1939 the commanding officers of Royal Navy warships were all regular
Navy but the wardroom contained a mix of RN, RNVR and RNR officers.
Derek Tolfree went to HMS Worcester, the Merchant Navy's equivalent of Dartmouth, joined HMS Westminister
as an RNR MIdshipman and expressed the widely held view that "In the RNR
we were sailors trying to be gentleman and in the RNVR they were
gentlemen trying to be sailors". Later in the war both RNVR and RNR
officers were given command of their own ships.
Lt John A.H. Hamer was the eccentric First Lieutenant in Westminster before he succeeded Lt Cdr Ouvry as CO. Derek Tolfree, a young Midshipman who joined Westminster in December 1942, described him:
One early 1st Lt always wore a wing collar, had only 3 buttons on one
side of his reefer, kept a monkey on board and went to dances at the
North British Hotel, Edinburgh, where he would eventually leap onto a
table and eat his wine glass, complaining bitterly of indigestion when
we next went to sea. He also insisted on everyone having a nickname and
no one was allowed to be addressed by their proper title. Hence we had
“Crackers”, “Brickwork”, “Teddy”, “Rough Tough”, “Pull Through” (me),
“Dizzy”, “Titus”, “Guff” and “The Gooner”.
It may be no coincidence that he was treated for abdominal problems. A
taste for crunching up glass was it seems not uncommon in the Navy.
Frank Donald told me of a submariner who was approached at a reception
by the Mayor with a glass nibbled all round and said "look what one of
your officers has done". The CO replied "what fools my officers are to
leave the best bit" and swallowed the stem. True or false such stories
do reveal another aspect to life in the Royal Navy.
Lt John A.H. Hamer RN was the most senior of three lieutenants (M. Cashman, J.A.H. Hamer & R.
Kersley) in December 1941.
He succeeded Lt.Cdr. Aymé Arthur Carrington Ouvry RN as CO of Westminster before being appointed CO of HMS Worcester
Lt.Cdr. Aymé A.C. Ouvry RN and his officers relaxing in
the Wardroom in October 1940
In May 1940 he was the CO of HMS Walpole, a sister ship to Westminster,
which took three men to Ijmuiden, the gateway to Amsterdam, on the 12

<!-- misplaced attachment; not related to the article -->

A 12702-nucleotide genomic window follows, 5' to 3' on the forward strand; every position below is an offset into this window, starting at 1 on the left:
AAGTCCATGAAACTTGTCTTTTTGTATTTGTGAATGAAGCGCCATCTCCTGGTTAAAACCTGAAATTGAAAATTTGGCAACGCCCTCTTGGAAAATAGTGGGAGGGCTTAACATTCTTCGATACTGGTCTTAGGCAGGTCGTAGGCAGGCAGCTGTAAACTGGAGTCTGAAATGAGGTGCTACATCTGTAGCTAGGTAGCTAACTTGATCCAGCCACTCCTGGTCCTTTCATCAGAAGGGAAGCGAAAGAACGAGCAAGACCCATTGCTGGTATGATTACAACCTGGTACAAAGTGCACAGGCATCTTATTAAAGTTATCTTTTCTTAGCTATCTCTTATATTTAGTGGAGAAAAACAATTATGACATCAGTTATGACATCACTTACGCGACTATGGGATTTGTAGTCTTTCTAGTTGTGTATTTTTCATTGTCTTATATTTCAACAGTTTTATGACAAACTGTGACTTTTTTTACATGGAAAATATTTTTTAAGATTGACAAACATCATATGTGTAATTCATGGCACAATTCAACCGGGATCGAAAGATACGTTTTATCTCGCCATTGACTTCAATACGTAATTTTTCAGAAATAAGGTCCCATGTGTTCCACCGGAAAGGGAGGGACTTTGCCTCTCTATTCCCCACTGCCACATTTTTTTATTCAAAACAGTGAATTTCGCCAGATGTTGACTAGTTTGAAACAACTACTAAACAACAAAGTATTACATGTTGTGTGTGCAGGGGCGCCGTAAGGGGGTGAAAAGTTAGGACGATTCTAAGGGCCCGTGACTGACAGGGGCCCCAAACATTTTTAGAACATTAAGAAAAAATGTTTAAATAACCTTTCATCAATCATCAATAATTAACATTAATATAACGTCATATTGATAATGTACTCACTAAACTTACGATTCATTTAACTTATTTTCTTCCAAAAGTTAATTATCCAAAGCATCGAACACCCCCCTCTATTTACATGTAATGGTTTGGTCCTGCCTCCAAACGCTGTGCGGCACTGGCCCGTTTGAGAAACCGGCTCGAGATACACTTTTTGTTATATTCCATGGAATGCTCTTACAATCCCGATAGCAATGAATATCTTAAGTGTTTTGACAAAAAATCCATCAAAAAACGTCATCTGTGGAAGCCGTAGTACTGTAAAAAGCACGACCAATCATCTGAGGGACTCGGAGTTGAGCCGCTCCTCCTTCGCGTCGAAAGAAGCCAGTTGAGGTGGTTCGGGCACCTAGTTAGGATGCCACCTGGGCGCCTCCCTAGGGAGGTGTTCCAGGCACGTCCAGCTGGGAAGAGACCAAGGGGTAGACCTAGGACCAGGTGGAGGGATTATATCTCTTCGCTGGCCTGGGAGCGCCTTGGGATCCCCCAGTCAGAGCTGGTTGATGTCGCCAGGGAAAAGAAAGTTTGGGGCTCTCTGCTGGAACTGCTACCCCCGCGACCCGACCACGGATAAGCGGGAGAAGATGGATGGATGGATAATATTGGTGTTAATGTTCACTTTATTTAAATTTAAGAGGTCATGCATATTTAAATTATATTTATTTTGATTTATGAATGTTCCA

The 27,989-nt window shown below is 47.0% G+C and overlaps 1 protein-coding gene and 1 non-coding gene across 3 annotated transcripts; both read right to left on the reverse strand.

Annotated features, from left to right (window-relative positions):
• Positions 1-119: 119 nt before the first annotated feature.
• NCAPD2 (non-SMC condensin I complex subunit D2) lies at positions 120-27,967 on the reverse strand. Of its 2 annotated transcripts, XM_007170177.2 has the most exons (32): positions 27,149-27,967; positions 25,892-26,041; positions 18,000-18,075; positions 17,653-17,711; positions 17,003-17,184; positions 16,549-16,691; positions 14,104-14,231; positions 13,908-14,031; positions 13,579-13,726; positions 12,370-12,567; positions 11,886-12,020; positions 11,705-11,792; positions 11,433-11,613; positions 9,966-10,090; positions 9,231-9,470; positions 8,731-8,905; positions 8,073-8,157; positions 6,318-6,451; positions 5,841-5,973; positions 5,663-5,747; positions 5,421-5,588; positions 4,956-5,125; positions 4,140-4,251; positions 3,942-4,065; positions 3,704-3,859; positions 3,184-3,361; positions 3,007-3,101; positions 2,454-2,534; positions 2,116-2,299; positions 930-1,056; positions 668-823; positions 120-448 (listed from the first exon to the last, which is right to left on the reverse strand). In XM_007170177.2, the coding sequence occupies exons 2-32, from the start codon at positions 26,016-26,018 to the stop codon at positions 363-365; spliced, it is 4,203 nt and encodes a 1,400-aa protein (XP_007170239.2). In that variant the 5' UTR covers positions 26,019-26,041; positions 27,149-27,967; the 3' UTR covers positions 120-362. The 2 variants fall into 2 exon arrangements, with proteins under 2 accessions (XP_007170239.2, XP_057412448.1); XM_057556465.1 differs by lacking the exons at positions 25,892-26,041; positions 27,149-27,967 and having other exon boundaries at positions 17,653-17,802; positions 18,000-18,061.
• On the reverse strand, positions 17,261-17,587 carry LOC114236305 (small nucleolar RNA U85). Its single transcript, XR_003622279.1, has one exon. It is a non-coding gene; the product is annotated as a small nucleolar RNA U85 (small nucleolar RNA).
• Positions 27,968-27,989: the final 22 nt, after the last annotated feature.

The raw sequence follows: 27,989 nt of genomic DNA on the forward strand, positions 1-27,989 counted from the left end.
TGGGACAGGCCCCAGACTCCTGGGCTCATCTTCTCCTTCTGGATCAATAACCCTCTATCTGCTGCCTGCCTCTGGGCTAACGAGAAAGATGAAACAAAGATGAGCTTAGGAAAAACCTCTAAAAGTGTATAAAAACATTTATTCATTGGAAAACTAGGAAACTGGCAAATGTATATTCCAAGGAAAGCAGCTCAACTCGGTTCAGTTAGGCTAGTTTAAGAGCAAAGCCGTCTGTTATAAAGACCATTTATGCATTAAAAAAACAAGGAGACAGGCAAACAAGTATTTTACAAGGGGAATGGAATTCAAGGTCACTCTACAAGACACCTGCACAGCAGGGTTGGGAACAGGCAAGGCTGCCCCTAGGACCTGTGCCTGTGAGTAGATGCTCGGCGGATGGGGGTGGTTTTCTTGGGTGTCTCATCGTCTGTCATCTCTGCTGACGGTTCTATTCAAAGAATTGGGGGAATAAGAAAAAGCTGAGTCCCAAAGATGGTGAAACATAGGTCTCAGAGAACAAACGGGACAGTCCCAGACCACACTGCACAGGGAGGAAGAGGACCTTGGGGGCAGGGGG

May to snatch industrial diamonds from the Netherlands before they
could be seized by German forces. This secret operation was the subject
of a book, Adventure in DIamonds
by David Walker (Norton, 1955) and a British film, "Operation
Amsterdam", starring Peter Finch, Eva Bartok and Tony Britton made in
1959. Bowerman commanded HMS Douglas and HMS Leamington before being made CO of Westminster in August 1942.
Bowerman was greatly respected but was very short and stood on a box when on the bridge and was known as "Stumpy". HIs "No 1", Lt A.R.H. Tedford RNVR,
was popular in the wardroom and with the men but did not get on well
with his CO. Eric Brett, the Wardroom Steward, whose job it was to look
after Bowerman and Tedford, said Bowerman would have preferred his
other lieutenant, an RNR, as his No 1. He thought RNVR Officers were "Saturday night sailors". Lt Tedford died in a tragic accident when he fell overboard from HMS Uraniain Sydney harbour and drowned in April 1946. He was only 26.
Lt. John Edwin Dyer, DSC, RN
succeeded Bowerman as CO. Derek Tolfree thought "Johnny Dyer was a
wonderful guy". He joined as a lieutenant and had been a senior officer
of coastal forces and First Lt on Samaurez in the Scharnhorst action where he won his DSC.
The Wardroom Steward knew what was going on!
Eric Brett (left) was not yet 16 when he joined the Navy. He wanted to be a
Boy Telegraphist but the Navy decided he was too young but could become
a Boy Steward. He joined Westminster
in 1943 and slept in the Tiller Flat at the stern and ate with PO
Officers' Steward Tom Gilham from Gosport in the Officers' Pantry. The CO spent most of his time in the Sea Cabin beneath the bridge and was not often seen in the Wardroom. Eric
took his food from the Officers' Galley at the stern to his cabin using
the line strung the length of the deck in heavy weather. He brought
soup and sandwiches to the bridge for the Officer of the Watch.
had lots of stories to tell about the "boys in the wardroom" who had as
much fun as the boys on the mess decks at the bow. On a run ashore at
the end of a convoy they stole the small ornamental brass cannon
outside the residence of the Captain of the naval dockyard at
Sheerness, took it back to the Westminster and blew it up while attempting to fire a salvo.
Eric also remembered games of rugger (without a ball) in the wardroom
which left it a wreck. The Wardroom was quite cosy with a coal fire to
keep it warm in winter which was only lit in harbour. Whenever Westminster
left harbour Glen Miller's "American Patrol" was played over the Tannoy
but music was never played at sea to avoid giving away their position,
messages being passed by the Bosun's Mate using his call. Eric Brett's action station was in the aft
magazine where he loaded the 4-inch shells into a "cruet", four at a
time, to be hauled up on deck to the Gun Crew. The Guns were mainly a
defence against aircraft and mostly used HEHA (High Explosive, High Angle
shells) instead of High Explosive, Semi Armour Piercing Shells (HESAP).